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October 4, 2013 12:22 am
US banks have been stocking cash machines with extra funds to satisfy any consumer panic in the days before a possible default.
Three of the country’s top-10 banks said they were putting into place a “playbook” last used in August 2011 when the government last came close to breaching the debt ceiling. A partial government shutdown began this week as Congress failed to agree on a spending bill.
Bank preparations for a debt default involve daily conference calls between lines of business to try to anticipate problems. One senior executive said his bank was delivering 20-30 per cent more cash than usual to cash machines in case panicked customers tried to withdraw funds en masse.
US deposits of up to $250,000 are guaranteed by the Federal Deposit Insurance Corporation but previous severe market disruption – notably during the financial crisis – led to significant withdrawals regardless of the government’s guarantee.
An employee of a second large bank said it was also increasing deliveries of cash. “Do you have cash on hand in your vault? That’s a consideration,” he said. A third top-10 institution declined to comment but said it typically increased stocks of cash in advance of disruptive events such as hurricanes.
The severity of the debt limit storm hinges on whether, and how quickly, Republicans and Democrats can end their paralysing stand-off before an October 17 deadline.
Banks are preparing contingency measures to deal with possible consumer panic, ranging from the increased cash in branches and in cash machines to temporary free overdrafts for government workers and those who rely on social security payments.
However, they are only temporary measures and a prolonged shutdown and default would have profound and uncertain effects, bankers said. “We can put these plans in place for about a month,” said the senior bank executive.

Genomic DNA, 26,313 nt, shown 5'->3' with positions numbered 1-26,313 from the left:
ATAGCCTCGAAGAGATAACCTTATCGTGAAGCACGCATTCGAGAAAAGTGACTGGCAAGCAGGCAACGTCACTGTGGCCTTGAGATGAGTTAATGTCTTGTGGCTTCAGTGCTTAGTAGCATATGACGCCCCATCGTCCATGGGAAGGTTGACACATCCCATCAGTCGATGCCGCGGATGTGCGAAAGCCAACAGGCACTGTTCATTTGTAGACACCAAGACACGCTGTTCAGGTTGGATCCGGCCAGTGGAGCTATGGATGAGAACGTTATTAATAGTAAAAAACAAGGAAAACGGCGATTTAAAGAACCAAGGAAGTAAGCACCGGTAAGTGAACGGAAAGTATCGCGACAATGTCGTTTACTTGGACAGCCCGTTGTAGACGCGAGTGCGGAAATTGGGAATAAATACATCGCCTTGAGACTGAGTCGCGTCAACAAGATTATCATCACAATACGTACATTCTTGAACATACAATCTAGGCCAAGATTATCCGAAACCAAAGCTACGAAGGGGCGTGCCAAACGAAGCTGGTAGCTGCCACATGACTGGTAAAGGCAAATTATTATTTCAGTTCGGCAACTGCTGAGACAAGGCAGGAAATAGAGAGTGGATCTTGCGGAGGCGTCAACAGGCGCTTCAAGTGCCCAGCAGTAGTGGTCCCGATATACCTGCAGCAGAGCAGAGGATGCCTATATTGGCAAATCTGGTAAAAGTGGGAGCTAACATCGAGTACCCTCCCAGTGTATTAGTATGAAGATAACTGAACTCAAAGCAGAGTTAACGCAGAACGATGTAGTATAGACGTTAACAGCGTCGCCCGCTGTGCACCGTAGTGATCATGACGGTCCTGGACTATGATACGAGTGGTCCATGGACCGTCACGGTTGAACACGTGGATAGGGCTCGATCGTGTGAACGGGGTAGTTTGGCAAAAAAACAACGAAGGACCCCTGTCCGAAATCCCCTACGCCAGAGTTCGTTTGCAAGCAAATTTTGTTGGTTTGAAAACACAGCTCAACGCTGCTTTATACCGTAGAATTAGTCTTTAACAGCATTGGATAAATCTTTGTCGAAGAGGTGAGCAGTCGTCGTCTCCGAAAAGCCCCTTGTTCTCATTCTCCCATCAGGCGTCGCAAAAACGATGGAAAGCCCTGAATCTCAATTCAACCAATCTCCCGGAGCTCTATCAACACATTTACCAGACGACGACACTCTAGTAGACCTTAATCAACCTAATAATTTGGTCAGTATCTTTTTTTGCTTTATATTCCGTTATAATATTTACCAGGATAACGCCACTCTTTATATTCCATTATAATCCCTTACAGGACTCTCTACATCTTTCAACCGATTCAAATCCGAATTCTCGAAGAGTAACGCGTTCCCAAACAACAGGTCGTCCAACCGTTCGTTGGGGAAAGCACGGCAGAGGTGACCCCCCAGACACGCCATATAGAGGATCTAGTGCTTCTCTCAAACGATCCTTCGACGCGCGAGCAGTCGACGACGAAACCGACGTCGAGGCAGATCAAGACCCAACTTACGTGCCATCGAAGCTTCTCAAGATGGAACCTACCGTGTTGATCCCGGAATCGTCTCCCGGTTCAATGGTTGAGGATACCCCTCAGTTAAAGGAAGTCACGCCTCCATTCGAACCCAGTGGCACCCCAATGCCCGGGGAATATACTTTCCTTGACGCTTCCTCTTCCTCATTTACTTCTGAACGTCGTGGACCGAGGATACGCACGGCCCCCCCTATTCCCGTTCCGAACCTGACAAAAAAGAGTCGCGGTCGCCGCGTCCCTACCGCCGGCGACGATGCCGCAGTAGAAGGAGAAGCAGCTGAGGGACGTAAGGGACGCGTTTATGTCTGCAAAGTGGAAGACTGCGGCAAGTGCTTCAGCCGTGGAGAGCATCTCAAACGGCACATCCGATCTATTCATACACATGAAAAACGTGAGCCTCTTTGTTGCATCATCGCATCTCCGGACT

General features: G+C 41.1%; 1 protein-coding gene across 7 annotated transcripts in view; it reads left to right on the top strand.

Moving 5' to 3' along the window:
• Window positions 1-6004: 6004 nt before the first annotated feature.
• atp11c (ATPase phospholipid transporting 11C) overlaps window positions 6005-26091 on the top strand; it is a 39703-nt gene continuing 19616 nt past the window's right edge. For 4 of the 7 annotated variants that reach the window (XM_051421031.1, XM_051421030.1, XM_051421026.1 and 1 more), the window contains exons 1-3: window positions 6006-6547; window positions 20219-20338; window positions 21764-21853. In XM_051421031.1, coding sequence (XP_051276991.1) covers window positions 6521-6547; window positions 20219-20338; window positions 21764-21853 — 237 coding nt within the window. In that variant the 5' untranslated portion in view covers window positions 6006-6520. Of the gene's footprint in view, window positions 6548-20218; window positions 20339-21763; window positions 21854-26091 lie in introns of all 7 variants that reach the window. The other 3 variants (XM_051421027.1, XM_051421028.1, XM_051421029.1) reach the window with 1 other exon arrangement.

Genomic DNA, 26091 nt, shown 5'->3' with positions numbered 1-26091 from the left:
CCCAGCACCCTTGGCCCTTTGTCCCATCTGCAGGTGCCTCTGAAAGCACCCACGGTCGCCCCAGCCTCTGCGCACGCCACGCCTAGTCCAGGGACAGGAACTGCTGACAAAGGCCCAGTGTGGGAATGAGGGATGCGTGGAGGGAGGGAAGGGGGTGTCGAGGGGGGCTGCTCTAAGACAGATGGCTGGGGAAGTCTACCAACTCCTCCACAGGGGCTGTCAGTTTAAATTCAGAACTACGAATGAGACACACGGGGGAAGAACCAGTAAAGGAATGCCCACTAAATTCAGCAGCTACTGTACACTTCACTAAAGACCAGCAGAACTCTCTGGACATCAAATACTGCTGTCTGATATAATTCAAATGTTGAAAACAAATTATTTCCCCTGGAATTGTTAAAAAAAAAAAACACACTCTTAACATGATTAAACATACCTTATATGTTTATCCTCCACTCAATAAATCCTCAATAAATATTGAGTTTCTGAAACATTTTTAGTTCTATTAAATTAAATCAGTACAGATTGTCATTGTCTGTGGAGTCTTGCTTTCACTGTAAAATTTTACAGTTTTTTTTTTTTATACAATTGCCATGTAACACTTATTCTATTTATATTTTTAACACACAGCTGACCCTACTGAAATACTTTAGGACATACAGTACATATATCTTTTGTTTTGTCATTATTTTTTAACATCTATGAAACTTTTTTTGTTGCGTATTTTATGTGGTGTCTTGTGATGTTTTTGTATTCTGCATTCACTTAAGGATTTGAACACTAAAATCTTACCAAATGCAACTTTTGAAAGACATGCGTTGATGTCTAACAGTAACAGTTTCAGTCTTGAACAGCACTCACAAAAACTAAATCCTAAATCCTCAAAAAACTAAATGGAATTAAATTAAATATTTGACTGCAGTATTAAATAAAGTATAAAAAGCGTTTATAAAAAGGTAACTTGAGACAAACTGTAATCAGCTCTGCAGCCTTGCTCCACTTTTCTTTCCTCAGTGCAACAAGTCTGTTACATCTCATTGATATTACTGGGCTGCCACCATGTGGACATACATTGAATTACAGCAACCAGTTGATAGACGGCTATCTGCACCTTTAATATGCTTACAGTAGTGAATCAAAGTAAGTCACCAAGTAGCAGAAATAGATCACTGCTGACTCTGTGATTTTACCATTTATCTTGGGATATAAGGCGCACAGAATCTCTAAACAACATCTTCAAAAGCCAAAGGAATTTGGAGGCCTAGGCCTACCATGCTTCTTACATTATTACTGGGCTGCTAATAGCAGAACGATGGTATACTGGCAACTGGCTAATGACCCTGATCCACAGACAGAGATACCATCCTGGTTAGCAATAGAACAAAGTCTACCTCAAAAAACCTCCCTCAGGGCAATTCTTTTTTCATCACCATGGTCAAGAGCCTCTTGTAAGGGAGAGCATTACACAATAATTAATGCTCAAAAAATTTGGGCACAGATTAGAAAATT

His bank and others are working to ensure that customers would be able to use their debit carts uninterrupted and with no fees even if they went into negative balances, though these would be capped at a few thousand dollars. “It will get us through one payment cycle at the cost of billions of dollars of risk to banks.”
Customer phone calls to banks were coming in from various people concerned about the ramifications of the government shutdown, including military personnel worried about making mortgage payments if their wages were stopped.
The effects ripple through businesses too, spreading far beyond the federal government to thousands of private contractors, some of them wholly reliant on government contracts.
Banks themselves have been bolstering their capital and liquidity levels since the financial crisis and the Federal Reserve has certified that they can survive a severe economic shock.
But that has not done away with nervousness on the part of the banks or planning for a spiralling of problems from the default. These include the potential for collateral calls from trading counterparties if banks themselves have their credit ratings downgraded in the wake of a sovereign default.
Rating agencies declined to comment on the likelihood of that happening. Moody’s has said that a one-notch downgrade of the US government would hit only Bank of New York Mellon, which it estimates has a “very high” degree of systemic support from the government.
In research published at the end of last year it said JPMorgan Chase would be downgraded by one notch in the event that the goverment’s rating was lowered by two and State Street and Wells Fargo would incur downgrades if the US was downgraded by three notches.
Credit ratings are particularly important for derivatives contracts. The largest US banks face collateral calls from derivatives counterparties stretching into the billions of dollars after downgrades.
Depending on the moves in US Treasury prices, banks which hold hundreds of billions of dollars of US debt may also take substantial paper losses, potentially depleting capital.
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